- Manage frontline staff to ensure they're doing their job properly, from selling specials to seeing if they're swamped.
- Find people to cover shifts when employees call in sick. Hello, last-minute plans and unwelcome stress!
- Hire new staff. This involves writing job descriptions, posting online, reviewing resumes, and active involvement in the interview process.
- Make shift schedules. Software or spreadsheets determine who is expected at the restaurant and when. But conflicts in availability and one-off requests can make things complicated.
- Order ingredients. In conjunction with the chef, managers help keep fridges and shelves stocked with the right amount of food and beverages. Order too much, and it creates waste; order too little, and you lose the opportunity to make sales.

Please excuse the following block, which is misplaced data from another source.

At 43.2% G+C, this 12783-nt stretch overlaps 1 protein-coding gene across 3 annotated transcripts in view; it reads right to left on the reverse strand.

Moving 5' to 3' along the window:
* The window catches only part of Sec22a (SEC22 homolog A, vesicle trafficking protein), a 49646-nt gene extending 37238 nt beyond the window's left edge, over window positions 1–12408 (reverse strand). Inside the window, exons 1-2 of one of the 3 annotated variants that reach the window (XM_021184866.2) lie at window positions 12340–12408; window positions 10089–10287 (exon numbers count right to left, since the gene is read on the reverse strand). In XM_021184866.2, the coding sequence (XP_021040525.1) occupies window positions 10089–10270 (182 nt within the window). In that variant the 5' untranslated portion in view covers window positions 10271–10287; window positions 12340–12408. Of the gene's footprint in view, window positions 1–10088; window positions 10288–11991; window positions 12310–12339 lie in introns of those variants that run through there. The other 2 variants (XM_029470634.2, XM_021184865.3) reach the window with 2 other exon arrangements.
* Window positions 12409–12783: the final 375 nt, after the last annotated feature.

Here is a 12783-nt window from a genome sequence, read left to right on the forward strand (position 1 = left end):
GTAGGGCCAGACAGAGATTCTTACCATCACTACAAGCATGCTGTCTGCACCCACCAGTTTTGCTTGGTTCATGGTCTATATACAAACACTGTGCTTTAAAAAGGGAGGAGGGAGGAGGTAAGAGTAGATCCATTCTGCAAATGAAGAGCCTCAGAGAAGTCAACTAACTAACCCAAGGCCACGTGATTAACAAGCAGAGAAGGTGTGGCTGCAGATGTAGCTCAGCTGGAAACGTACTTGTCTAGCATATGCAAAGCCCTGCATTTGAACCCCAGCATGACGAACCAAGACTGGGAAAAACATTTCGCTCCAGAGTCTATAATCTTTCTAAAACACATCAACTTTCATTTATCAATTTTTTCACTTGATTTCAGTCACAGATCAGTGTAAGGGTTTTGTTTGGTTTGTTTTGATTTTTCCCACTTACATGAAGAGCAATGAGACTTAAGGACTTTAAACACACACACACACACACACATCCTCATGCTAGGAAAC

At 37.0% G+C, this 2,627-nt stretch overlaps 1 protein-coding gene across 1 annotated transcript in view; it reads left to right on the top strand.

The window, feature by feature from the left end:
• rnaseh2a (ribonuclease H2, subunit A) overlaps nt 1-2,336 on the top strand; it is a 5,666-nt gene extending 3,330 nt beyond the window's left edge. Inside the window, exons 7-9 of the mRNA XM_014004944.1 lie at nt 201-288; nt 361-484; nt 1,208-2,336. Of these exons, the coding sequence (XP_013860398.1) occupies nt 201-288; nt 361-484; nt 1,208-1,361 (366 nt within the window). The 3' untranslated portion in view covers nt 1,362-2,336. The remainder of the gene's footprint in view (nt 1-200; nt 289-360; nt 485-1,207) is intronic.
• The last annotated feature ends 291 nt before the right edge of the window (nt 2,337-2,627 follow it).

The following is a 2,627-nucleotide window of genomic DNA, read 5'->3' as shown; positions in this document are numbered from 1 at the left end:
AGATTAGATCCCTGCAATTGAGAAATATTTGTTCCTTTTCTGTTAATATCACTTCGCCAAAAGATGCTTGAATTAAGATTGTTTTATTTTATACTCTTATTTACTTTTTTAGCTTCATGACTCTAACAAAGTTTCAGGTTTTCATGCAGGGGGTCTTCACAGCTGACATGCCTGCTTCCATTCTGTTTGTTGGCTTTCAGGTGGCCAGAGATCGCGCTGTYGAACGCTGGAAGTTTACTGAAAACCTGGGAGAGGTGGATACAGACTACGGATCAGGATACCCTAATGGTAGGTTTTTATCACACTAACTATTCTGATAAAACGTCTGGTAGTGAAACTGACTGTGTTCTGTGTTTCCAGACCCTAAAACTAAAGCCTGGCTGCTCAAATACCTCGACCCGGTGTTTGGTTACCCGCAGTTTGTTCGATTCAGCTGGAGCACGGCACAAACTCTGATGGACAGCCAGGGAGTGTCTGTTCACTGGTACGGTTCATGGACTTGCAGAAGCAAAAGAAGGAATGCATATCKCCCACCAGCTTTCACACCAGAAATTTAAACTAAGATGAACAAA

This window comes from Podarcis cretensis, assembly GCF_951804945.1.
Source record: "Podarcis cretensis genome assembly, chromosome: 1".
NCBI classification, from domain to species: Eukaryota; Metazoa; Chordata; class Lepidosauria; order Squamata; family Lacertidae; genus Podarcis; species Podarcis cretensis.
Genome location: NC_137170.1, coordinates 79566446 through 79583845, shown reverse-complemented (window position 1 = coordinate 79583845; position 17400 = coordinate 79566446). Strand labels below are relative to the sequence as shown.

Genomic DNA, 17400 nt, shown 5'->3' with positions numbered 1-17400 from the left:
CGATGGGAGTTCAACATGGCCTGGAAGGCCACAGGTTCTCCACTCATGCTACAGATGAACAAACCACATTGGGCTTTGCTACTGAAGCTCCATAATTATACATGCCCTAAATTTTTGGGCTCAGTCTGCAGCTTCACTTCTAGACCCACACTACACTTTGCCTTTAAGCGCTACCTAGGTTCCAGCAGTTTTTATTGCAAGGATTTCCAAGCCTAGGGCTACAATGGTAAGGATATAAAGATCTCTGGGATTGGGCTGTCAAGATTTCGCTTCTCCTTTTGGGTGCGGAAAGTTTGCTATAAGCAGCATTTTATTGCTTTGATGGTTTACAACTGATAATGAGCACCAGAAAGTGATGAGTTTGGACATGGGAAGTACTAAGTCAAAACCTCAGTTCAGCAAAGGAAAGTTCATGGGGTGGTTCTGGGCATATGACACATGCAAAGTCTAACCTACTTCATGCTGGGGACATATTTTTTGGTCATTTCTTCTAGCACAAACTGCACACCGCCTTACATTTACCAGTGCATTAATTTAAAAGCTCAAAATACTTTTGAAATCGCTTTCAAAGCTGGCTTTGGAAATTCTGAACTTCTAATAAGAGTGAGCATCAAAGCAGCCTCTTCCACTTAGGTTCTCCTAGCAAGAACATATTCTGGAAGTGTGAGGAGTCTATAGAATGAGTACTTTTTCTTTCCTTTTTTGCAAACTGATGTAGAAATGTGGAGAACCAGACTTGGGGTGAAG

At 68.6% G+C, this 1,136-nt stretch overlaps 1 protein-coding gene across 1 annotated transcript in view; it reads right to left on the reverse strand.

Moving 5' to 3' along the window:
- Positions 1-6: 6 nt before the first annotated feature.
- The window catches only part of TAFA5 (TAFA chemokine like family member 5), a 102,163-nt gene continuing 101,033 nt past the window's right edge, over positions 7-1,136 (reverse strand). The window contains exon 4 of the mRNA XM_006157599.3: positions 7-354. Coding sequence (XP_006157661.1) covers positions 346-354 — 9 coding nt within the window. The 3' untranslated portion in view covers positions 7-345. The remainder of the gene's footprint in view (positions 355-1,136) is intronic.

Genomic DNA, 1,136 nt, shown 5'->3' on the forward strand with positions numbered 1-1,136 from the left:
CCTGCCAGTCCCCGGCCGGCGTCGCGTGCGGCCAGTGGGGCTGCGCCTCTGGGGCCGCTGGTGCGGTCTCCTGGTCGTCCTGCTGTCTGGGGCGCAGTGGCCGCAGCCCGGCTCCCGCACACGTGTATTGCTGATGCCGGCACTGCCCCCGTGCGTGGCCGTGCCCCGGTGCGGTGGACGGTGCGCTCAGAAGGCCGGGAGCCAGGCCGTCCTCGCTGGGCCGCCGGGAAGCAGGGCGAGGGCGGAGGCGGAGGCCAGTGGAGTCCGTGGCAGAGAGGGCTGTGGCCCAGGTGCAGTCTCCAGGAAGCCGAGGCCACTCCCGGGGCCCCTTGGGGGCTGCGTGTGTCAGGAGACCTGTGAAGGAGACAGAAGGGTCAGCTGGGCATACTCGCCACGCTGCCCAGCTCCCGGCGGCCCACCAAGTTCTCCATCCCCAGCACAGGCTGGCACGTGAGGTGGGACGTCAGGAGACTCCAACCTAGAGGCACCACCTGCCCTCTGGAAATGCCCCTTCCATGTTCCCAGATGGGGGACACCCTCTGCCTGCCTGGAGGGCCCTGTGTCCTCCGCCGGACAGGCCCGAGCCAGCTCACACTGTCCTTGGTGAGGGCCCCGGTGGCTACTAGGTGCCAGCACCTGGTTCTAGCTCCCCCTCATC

- Manage vendor relationships, including paying invoices, monitoring prices, and finding different options when old suppliers don’t deliver.
- Train new hires on restaurant systems, processes, and procedures so they can do their job correctly.
- Manage team dynamics. Restaurants employ a wide variety of different personality types with diverse backgrounds. Conflicts occur—and managers get to resolve them.
- Create weekly, monthly, and yearly revenue and expense reports to help track profitability.
- Handle health and safety requirements, from dealing with inspectors to documenting safety procedures to keeping staff certifications up to date.